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Crazy how so many seemingly "small" decisions shaped video game history as we know it. Imagine if Nintendo took iD up on the offer, ported all their games to PC up until about the mid-2000s when their console sales start flatlining, and then just transition to a multiplat developer/publisher role. Basically Sega and Nintendo switch places. :blink:

Think about this, we may never have got Wolfenstein 3D and subsequently Doom and Quake with the id tech engines, the entire FPS genre would have been completely reshaped.

Remember as well, Goldsource is based off of id tech....Valve as we know it may not have come to be.
 
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SDA

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I seriously would have not played that port if it was ever released. The title screen is already awful, then let's not mention the rest of the game. Thank you Nintendo for taking that offer down.
 

lokomelo

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Crazy how so many seemingly "small" decisions shaped video game history as we know it. Imagine if Nintendo took iD up on the offer, ported all their games to PC up until about the mid-2000s when their console sales start flatlining, and then just transition to a multiplat developer/publisher role. Basically Sega and Nintendo switch places. :blink:

Yes, it is amazing... rumor says that Mario was once just a placeholder for Popeye, and Alex Kidd for Goku. Nintendo thought in the idea of using CDs for the Super Nintendo successor, and choose the worst name ever for the Wii successor.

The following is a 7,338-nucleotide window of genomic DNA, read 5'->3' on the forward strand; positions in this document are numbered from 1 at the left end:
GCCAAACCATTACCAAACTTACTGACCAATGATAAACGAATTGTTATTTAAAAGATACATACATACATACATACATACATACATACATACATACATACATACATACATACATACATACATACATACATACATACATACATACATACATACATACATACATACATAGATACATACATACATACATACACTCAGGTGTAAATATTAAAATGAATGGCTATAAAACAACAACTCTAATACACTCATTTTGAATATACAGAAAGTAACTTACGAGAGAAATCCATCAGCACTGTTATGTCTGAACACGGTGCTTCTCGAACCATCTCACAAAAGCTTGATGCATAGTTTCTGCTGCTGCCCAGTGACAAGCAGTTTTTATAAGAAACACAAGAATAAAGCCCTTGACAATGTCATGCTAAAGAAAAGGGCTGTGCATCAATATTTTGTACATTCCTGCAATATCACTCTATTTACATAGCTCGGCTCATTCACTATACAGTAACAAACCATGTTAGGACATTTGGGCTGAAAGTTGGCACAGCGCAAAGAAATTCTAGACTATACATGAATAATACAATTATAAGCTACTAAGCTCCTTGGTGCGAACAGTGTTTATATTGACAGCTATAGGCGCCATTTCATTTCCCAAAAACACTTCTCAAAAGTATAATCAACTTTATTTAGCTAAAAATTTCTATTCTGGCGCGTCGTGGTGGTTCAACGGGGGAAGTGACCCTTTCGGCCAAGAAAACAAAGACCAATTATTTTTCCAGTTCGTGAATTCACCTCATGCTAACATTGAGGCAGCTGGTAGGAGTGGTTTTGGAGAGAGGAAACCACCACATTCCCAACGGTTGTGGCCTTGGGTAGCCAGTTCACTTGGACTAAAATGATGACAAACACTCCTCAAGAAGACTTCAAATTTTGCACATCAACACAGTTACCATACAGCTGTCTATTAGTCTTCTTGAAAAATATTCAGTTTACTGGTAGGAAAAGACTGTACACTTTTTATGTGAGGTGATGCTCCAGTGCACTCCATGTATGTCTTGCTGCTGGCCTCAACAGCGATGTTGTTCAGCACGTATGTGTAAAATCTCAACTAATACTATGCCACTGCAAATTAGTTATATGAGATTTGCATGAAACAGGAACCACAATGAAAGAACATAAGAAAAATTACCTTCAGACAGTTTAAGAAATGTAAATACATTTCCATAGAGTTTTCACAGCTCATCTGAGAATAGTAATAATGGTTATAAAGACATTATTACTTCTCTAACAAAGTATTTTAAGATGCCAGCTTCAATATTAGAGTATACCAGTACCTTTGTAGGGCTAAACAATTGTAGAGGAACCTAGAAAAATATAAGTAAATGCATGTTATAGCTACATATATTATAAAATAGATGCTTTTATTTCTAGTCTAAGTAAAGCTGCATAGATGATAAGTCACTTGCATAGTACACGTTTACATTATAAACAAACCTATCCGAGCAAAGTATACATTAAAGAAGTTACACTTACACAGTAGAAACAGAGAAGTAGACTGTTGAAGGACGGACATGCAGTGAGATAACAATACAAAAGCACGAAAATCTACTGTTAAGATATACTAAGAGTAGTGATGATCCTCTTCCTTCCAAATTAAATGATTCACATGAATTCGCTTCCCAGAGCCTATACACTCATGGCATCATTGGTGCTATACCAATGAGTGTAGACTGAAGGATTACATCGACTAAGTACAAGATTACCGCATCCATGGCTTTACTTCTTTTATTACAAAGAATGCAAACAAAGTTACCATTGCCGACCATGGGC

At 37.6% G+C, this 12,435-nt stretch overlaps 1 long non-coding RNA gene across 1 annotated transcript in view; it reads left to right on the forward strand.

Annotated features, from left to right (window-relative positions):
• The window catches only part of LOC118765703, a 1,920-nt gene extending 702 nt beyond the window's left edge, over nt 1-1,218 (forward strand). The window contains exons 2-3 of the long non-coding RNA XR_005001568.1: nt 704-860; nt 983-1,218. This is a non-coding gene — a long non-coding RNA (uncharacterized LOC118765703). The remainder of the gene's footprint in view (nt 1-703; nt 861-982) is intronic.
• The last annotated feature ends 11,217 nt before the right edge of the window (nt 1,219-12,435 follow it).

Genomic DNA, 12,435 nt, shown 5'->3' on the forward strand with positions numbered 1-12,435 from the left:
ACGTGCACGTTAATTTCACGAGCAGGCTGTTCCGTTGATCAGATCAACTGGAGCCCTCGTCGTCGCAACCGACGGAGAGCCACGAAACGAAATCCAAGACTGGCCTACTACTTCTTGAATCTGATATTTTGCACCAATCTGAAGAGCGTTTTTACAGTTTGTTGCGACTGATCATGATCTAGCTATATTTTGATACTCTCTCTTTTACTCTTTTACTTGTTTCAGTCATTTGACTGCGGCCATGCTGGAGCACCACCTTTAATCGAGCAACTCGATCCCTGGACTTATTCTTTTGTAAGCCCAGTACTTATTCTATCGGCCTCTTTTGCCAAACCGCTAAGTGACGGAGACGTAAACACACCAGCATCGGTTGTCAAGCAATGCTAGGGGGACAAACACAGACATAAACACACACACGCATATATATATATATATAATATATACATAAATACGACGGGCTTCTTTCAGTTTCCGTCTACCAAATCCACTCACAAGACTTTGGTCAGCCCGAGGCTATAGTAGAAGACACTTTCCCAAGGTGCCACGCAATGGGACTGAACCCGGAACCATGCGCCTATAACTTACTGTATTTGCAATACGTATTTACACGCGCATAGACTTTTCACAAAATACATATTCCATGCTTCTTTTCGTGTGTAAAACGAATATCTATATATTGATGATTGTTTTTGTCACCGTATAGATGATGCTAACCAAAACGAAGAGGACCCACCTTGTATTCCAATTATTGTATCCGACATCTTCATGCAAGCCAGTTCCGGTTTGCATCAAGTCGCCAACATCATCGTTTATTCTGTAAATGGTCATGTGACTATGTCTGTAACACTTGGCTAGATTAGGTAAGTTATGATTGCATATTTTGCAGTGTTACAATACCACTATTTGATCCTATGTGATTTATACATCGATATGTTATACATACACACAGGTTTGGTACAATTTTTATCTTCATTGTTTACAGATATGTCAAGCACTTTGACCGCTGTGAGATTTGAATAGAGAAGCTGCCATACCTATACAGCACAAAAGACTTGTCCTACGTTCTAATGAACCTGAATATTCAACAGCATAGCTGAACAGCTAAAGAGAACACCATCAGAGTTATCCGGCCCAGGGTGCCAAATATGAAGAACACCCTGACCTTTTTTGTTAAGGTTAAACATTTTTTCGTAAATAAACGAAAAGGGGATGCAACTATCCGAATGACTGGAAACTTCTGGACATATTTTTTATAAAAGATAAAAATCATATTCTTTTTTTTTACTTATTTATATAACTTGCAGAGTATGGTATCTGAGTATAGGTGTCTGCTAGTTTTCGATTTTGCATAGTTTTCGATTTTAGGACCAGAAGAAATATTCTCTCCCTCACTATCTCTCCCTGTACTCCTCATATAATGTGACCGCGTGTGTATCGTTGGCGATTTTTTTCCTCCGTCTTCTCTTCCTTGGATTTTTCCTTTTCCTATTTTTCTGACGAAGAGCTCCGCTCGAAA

And the list goes waaaay farther than that...

That occurrences is really what created the Video Game culture as we know it...
 

FAST6191

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Heh. Always wanted to see this one.

Others playing along. The PC was not always the unquestioned power champion of gaming, indeed quite the opposite back then with consoles and obviously arcade doing things it could not dream of.
This ID stuff was ID solving a fairly notable technical problems with scrolling games on the PC that consoles quite literally had the hardware to handle.

... all your history was at one point such a good show. The stuff relevant to this is all within the first 10 minutes.



I don't necessarily know that had Nintendo been interested that we would basically have had Rare all over again (Rare were also another small and technically proficient company that caught the eye of Nintendo to... we all know that story) or indeed missed out on Wolfenstein/Doom, but I can see it taking a few more years which might have been interesting for the history of censorship, as well as ID itself going by the talks above.
 

raxadian

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Interesting and nostalgic but the best SMB3 version was for Wii U (Yes really, it was the GBA version with all the e reader card stuff included).